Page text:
Robert Byrd, the Fiddling Senator

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Last week, upon the passing of West Virginia Senator Robert Byrd, MoJo correspondent James Ridgeway posted this video on his blog, Unsilent Generation. The fact that Byrd was an accomplished old-time fiddler was no secret to his West Virginia constituents. Old-time mountain music is mighty popular with Appalachian voters, even now. But like me and Ridgeway, most Americans probably had no idea the man had musical talents. Byrd recorded this album, Mountain Fiddler, back in 1978, by which point he was already a senator. It was released by County Records, an old-time and bluegrass label in Floyd, Virginia, active since the 1960s.

I emailed Alan Jabbour, retired director of the American Folklife Center, who wrote the liner notes, hoping to learn a bit about how it came about. “I knew Senator Byrd pretty well and recorded him for the Library of Congress,” Jabbour wrote back. “And yes, he both fiddles and sings on the record. My friend Barry Poss recorded the actual LP record tracks and assembled the excellent back-up band of bluegrass musicians who accompanied Senator Byrd.” 

Jabbour pointed me to West Virginia’s Dominion Post, which had interviewed him. (He didn’t feel like repeating himself.) Byrd, the paper reported, took up fiddle when he was young, and would break it out and play a few tunes on campaign stops now and again. “I think music was dear to his heart,” Jabbour told the DP. “You don’t get to playing a fiddle like that just because it’s useful in politics. You only get there because you played the fiddle when you were young and threw your heart and soul into it.”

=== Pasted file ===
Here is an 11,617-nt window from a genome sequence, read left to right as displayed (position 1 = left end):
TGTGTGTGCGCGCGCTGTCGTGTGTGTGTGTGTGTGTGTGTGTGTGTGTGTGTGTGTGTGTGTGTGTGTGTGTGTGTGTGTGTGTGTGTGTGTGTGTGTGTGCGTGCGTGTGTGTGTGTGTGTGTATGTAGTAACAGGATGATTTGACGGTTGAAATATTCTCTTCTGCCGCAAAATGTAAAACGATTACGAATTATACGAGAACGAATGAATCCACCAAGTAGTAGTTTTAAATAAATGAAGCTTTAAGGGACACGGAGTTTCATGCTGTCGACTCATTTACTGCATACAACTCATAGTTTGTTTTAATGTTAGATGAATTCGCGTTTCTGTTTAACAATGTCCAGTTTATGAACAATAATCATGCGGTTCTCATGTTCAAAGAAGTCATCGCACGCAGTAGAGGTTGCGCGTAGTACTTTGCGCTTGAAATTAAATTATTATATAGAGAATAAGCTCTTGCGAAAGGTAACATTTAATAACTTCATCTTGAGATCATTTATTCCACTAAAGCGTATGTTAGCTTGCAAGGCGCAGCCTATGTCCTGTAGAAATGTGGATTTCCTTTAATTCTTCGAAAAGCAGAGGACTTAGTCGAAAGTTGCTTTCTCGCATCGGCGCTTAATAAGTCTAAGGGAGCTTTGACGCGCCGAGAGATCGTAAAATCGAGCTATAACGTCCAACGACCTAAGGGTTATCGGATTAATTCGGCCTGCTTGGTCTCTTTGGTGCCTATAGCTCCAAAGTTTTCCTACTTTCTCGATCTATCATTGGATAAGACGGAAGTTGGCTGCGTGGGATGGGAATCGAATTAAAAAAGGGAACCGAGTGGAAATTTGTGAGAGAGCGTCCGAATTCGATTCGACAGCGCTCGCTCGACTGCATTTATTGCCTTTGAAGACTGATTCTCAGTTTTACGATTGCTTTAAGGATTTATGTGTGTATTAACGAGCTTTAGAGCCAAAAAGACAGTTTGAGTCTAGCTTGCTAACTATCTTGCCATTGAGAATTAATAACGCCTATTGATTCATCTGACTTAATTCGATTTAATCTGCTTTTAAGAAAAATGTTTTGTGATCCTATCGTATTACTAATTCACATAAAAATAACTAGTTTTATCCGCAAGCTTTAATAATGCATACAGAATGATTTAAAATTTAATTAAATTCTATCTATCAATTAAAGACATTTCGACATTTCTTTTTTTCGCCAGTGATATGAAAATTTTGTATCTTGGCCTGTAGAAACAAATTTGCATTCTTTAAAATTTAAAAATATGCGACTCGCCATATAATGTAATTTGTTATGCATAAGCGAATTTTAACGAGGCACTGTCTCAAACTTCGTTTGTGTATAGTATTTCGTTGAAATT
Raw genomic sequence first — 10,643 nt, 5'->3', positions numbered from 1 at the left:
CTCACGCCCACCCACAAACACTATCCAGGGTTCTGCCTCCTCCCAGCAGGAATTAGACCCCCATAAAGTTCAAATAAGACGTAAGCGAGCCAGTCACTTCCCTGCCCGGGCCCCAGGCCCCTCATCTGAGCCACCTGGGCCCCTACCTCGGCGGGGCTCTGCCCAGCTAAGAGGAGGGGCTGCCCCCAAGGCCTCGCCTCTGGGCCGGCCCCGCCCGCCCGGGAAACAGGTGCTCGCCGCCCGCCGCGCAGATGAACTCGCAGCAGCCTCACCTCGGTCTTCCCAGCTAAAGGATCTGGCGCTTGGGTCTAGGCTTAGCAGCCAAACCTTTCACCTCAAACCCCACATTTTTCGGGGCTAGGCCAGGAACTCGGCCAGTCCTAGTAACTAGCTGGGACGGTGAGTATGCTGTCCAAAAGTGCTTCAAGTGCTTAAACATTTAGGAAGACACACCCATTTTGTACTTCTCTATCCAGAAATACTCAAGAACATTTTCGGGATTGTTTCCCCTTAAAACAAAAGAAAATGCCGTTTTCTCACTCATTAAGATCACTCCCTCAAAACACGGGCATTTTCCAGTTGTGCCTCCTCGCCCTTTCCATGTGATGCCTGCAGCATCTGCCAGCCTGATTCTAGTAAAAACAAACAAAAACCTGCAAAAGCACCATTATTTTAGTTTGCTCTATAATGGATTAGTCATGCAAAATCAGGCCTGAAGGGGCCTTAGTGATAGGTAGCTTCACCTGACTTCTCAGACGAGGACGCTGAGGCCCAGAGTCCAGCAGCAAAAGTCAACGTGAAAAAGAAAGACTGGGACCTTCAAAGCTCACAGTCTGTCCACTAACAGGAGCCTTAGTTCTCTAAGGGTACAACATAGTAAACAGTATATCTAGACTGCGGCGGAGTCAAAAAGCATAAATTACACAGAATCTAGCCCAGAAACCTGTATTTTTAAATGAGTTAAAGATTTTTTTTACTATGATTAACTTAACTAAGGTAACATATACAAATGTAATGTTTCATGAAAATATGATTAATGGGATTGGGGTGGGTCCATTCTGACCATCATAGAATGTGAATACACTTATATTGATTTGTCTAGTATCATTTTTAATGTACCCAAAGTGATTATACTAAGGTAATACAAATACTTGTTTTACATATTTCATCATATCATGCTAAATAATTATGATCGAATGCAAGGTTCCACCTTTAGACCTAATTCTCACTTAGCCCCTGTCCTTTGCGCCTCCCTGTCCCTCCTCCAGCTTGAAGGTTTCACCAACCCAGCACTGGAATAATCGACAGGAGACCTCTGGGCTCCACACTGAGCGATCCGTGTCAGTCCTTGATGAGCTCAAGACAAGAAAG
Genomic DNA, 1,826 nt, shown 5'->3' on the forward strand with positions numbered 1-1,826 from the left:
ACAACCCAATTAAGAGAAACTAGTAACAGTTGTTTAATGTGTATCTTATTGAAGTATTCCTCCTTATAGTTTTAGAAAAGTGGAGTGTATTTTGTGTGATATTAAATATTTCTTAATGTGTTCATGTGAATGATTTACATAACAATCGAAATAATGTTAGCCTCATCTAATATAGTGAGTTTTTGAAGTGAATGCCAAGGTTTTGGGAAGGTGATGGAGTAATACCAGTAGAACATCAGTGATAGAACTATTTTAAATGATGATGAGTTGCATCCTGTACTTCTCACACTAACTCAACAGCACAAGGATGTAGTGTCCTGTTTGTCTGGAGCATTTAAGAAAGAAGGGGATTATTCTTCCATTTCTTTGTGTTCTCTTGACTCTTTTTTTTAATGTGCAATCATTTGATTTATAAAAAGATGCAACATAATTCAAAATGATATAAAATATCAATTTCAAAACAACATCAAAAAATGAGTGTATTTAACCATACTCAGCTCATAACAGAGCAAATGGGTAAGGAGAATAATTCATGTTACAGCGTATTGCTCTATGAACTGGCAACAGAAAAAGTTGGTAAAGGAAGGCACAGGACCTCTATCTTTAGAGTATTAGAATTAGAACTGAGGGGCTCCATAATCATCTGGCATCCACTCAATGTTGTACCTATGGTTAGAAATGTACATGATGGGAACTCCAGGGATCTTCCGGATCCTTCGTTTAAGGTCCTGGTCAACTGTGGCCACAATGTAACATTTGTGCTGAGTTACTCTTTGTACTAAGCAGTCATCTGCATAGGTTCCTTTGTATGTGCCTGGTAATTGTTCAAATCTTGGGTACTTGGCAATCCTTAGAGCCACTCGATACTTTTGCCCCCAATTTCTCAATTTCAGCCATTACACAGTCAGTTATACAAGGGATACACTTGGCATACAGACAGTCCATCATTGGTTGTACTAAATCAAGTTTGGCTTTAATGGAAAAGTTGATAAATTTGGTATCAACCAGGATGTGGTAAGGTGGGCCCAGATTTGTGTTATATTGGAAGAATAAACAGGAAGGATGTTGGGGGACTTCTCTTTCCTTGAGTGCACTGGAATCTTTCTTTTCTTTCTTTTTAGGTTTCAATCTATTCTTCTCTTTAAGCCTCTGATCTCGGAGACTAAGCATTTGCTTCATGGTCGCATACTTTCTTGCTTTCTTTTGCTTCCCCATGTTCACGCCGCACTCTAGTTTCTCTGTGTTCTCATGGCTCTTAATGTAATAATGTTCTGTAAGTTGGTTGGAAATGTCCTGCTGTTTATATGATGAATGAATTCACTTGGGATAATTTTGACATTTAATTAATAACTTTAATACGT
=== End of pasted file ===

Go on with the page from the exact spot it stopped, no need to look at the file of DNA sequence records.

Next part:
There are plenty of hot fiddlers in Appalachia. How good was Byrd? “He wouldn’t have said he was a great fiddler,” he’d told the DP. “But there is a level of fiddling that you can fiddle at and everyone would say that is good. That’s where he was.”

His singing wasn’t too bad, either.

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DEMOCRACY DOES NOT EXIST...

without free and fair elections, a vigorous free press, and engaged citizens to reclaim power from those who abuse it.

In this election year unlike any other—against a backdrop of a pandemic, an economic crisis, racial reckoning, and so much daily crazy—Mother Jones' journalism is driven by one simple question: Will America will move closer to, or further from, justice and equity in the years to come?

If you're able to, please join us in this mission with a donation today. Our reporting right now is focused on voting rights and election security, corruption, disinformation, racial and gender equity, and the climate crisis. We can’t do it without the support of readers like you, and we need to give it everything we've got between now and November. Thank you.

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